Library teaching and learning is online for the Autumn Quarter
Dear University of Chicago Faculty:
The University of Chicago Library’s staff is pleased to work with you as you prepare for Autumn Quarter in a hybrid teaching and learning environment. Here is some important information for consideration.
To provide safer and more equitable access to course materials for students both on and off campus, the Library cannot offer traditional physical reserve services for the upcoming quarter.
The Library will make every effort to provide electronic access to course reserve materials. We will continue to purchase electronic copies whenever possible and are exploring other methods of providing access to materials online.
We ask that you submit your requests for reserves material as soon as is practical and limit requests to only critical or required materials. If you have any questions about fall reserves, please contact firstname.lastname@example.org.
During Autumn Quarter, our librarians will offer research instruction through workshops and customized programs for courses. In alignment with campus COVID-19 Autumn planning, the Library will be providing our instruction remotely, transitioning our usual in-person sessions and orientation programs to online learning. While this is a significant change, our librarians have developed innovative ways to support instructors and faculty, including:
- An online Library orientation via Canvas
- Library modules and research guides that can be added to any Canvas courses
- Live or asynchronous programs for students led by librarians
- Flipped classroom instruction for active learning
Librarians are also able to consult with instructors as they plan their courses for the fall, providing approaches to library research assignments in an online environment. Please keep in consideration that visiting print collections with classes in the library will most likely be unavailable for assignments. Our librarians can offer suggestions for digital collections and recommend ways to provide access to books and materials not currently available online. Learn more about the Library’s Teaching & Learning Services. Librarians will also be holding workshops this summer for instructors in collaboration with Academic Technology Solutions and the Chicago Center for Teaching. For more information or answers to specific questions, please reach out to your subject specialist or Rebecca Starkey at email@example.com for more information.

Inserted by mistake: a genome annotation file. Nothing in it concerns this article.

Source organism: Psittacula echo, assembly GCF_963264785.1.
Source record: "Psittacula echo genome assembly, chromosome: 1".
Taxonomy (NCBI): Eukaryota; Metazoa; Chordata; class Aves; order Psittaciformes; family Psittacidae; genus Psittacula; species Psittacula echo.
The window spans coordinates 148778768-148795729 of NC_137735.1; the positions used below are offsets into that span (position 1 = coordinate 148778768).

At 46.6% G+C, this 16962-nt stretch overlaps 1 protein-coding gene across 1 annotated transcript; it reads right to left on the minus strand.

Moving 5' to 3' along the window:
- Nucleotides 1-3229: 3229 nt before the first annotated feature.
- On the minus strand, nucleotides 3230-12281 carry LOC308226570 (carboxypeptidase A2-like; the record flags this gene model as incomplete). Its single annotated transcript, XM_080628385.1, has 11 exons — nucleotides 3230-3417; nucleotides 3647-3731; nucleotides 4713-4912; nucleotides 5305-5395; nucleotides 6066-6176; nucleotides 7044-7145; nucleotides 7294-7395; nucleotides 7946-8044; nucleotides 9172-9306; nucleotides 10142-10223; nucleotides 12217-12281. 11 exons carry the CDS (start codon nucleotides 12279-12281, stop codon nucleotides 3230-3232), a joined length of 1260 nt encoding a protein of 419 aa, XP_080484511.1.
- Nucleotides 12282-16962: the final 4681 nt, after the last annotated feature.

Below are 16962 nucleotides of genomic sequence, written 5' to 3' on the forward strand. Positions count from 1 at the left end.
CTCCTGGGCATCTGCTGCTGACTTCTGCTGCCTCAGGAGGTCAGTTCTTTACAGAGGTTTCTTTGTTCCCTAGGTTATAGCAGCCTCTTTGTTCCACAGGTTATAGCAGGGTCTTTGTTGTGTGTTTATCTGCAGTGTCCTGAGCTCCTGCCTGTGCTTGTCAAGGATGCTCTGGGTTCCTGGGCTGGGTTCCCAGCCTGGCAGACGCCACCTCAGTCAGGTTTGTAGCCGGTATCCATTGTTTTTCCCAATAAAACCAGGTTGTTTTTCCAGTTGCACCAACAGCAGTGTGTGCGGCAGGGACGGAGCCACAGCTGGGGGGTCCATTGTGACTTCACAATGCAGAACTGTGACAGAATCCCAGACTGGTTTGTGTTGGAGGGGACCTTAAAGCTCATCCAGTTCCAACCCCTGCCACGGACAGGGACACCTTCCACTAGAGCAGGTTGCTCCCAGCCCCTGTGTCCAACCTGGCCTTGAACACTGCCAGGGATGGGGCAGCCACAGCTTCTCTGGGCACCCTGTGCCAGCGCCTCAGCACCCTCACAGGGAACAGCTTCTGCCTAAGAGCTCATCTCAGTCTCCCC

The Special Collections Research Center will continue to support research and learning on campus. Faculty members and instructors can request digital scans (pdfs or high resolution) of materials for courses using the Special Collections Web Form. Classes will be conducted remotely, presented synchronously or recorded for posting in Canvas, following the guidelines listed above in the "Library Instruction" section. Faculty members are encouraged to submit a Class Request Form to schedule a consultation with Special Collections staff this summer to begin planning for Autumn Quarter.
Digital scholarship for teaching
The Center for Digital Scholarship will continue to support remote instruction and consultations related to scholarly communications, digital collections and projects, and data management and rescue. Faculty, staff, and students may request Omeka tutorials and class or individual sites for creating digital scholarship/digital humanities projects and subject-based digital exhibitions, digital object curation, or to illustrate subject competency in a capstone project.
Those interested in textual data mining projects should browse our list of proprietary collections available on the Library’s website and in our LibGuides. (Please note that these collections are restricted to CNetID holders). The Library subscribes to several robust data collections including ICSPR and Social Explorer. Both feature reusable teaching content modules.
Knowledge@UChicago remains a resource for scholars looking to support or engage with open access work. Find dissertations, theses, and even datasets. As of July 31, new collections are available that engage contemporary issues of race, healthcare, housing and food security, and police violence. Contact us at firstname.lastname@example.org to find out more about how to deposit your own research so that your work is accessible to and reproducible by other scholars.
Brenda L. Johnson | The University of Chicago Library
Library Director and University Librarian